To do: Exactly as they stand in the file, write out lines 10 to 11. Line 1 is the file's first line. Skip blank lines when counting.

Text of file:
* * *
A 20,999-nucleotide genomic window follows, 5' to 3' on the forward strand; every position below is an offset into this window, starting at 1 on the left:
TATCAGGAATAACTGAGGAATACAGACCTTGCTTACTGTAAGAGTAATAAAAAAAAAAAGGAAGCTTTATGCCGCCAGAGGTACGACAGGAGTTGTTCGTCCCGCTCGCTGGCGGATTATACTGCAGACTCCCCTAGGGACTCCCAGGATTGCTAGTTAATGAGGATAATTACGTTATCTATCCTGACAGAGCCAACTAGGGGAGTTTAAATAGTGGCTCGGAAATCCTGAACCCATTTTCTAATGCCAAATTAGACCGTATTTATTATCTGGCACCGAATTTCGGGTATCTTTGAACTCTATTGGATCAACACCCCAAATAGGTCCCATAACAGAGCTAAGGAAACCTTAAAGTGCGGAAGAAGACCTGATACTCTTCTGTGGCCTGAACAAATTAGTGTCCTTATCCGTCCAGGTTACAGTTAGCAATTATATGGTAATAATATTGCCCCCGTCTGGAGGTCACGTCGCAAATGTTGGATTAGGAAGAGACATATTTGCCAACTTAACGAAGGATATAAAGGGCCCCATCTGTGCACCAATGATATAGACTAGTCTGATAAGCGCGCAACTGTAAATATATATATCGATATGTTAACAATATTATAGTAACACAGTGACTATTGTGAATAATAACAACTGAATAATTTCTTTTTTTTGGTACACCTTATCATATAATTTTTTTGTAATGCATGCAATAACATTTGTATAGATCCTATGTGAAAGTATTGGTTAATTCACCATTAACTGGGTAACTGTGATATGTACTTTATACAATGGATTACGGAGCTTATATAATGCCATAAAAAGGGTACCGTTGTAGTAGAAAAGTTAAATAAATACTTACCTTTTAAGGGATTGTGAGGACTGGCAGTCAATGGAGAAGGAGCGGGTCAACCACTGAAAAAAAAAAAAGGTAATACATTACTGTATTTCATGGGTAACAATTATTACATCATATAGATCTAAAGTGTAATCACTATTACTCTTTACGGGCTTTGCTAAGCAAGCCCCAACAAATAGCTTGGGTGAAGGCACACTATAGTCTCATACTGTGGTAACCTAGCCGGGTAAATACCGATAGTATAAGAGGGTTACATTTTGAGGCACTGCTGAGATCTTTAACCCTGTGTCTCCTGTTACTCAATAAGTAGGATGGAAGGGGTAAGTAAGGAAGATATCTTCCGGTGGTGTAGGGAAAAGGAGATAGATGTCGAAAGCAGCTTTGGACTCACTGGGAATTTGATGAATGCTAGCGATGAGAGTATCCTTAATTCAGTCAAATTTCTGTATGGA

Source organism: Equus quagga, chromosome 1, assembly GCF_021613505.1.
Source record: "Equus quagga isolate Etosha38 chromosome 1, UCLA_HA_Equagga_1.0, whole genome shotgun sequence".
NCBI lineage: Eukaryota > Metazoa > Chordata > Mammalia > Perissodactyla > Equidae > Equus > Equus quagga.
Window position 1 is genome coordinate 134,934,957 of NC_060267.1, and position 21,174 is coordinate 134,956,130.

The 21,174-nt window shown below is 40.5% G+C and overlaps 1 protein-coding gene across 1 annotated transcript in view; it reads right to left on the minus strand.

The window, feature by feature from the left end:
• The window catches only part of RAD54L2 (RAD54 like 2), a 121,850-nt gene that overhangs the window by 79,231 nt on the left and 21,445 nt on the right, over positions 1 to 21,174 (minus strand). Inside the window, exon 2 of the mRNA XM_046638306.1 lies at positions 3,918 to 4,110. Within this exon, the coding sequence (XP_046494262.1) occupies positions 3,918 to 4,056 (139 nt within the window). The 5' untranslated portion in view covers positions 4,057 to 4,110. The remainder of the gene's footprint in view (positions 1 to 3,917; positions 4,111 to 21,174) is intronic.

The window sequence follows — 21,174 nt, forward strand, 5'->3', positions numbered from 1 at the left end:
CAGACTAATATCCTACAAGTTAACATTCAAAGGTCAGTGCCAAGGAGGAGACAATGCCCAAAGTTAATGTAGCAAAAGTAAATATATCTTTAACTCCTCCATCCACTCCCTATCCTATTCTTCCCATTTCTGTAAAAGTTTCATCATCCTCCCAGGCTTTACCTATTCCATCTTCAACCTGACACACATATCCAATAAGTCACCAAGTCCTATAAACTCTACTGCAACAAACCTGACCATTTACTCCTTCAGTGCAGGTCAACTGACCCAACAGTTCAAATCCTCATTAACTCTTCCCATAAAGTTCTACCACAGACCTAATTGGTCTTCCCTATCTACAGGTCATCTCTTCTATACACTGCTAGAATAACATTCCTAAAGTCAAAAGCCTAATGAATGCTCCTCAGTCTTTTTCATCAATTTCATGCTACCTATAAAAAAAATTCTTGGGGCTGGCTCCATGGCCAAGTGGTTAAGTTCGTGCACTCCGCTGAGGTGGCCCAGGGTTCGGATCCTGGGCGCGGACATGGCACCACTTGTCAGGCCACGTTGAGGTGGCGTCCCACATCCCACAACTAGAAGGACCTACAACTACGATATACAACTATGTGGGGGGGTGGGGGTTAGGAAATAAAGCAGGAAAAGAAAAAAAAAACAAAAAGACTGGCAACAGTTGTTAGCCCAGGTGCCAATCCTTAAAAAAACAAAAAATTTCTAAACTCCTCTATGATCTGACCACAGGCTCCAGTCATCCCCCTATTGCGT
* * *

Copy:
The window sequence follows — 21,174 nt, forward strand, 5'->3', positions numbered from 1 at the left end:
CAGACTAATATCCTACAAGTTAACATTCAAAGGTCAGTGCCAAGGAGGAGACAATGCCCAAAGTTAATGTAGCAAAAGTAAATATATCTTTAACTCCTCCATCCACTCCCTATCCTATTCTTCCCATTTCTGTAAAAGTTTCATCATCCTCCCAGGCTTTACCTATTCCATCTTCAACCTGACACACATATCCAATAAGTCACCAAGTCCTATAAACTCTACTGCAACAAACCTGACCATTTACTCCTTCAGTGCAGGTCAACTGACCCAACAGTTCAAATCCTCATTAACTCTTCCCATAAAGTTCTACCACAGACCTAATTGGTCTTCCCTATCTACAGGTCATCTCTTCTATACACTGCTAGAATAACATTCCTAAAGTCAAAAGCCTAATGAATGCTCCTCAGTCTTTTTCATCAATTTCATGCTACCTATAAAAAAAATTCTTGGGGCTGGCTCCATGGCCAAGTGGTTAAGTTCGTGCACTCCGCTGAGGTGGCCCAGGGTTCGGATCCTGGGCGCGGACATGGCACCACTTGTCAGGCCACGTTGAGGTGGCGTCCCACATCCCACAACTAGAAGGACCTACAACTACGATATACAACTATGTGGGGGGGTGGGGGTTAGGAAATAAAGCAGGAAAAGAAAAAAAAAACAAAAAGACTGGCAACAGTTGTTAGCCCAGGTGCCAATCCTTAAAAAAACAAAAAATTTCTAAACTCCTCTATGATCTGACCACAGGCTCCAGTCATCCCCCTATTGCGT